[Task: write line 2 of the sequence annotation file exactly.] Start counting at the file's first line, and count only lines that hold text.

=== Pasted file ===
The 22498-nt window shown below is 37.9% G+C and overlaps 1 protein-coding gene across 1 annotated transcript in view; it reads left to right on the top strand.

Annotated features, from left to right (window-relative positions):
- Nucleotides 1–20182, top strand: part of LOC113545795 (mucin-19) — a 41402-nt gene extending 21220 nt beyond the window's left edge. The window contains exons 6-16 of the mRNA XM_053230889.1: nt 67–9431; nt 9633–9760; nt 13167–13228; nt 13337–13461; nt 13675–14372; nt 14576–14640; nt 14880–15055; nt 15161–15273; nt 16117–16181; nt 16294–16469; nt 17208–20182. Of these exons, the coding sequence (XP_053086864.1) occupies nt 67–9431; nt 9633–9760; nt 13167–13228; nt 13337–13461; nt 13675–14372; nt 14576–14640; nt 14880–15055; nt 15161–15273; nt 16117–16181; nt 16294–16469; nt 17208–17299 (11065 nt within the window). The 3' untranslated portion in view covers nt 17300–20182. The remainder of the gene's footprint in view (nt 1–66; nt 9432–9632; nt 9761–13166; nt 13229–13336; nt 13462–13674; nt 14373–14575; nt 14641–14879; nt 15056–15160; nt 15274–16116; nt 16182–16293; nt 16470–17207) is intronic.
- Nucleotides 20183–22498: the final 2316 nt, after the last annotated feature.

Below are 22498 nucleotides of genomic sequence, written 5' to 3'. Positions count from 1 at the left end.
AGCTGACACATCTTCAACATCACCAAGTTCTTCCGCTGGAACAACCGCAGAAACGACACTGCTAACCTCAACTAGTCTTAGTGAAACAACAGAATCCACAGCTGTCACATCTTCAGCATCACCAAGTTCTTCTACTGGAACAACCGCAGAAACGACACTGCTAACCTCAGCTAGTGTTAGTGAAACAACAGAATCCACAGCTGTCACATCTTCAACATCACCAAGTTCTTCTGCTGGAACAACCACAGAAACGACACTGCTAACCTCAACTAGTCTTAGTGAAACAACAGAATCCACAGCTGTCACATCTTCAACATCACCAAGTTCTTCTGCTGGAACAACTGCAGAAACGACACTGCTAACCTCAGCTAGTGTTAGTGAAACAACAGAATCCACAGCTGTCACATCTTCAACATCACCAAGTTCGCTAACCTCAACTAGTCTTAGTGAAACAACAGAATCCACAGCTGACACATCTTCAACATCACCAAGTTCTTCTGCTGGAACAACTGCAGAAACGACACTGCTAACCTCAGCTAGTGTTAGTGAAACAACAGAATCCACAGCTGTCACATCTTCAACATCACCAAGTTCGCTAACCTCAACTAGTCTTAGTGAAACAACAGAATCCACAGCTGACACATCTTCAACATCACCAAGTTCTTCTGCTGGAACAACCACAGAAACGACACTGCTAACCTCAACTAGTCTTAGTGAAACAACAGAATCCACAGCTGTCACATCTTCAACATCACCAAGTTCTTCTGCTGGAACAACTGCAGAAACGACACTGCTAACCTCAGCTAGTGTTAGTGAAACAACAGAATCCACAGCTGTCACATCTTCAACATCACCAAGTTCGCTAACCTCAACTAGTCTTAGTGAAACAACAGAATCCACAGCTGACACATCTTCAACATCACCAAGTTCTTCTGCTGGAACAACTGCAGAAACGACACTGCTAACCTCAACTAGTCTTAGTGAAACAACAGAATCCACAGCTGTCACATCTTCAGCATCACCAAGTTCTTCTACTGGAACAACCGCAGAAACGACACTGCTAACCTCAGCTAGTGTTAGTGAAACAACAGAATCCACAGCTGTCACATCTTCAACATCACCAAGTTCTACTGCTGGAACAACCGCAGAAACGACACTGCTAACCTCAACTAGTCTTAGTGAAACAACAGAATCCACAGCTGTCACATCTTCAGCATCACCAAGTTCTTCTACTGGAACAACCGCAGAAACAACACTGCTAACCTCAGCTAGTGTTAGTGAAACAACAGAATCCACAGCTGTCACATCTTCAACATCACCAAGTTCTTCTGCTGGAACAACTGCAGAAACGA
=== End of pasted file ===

Annotated features, from left to right (window-relative positions):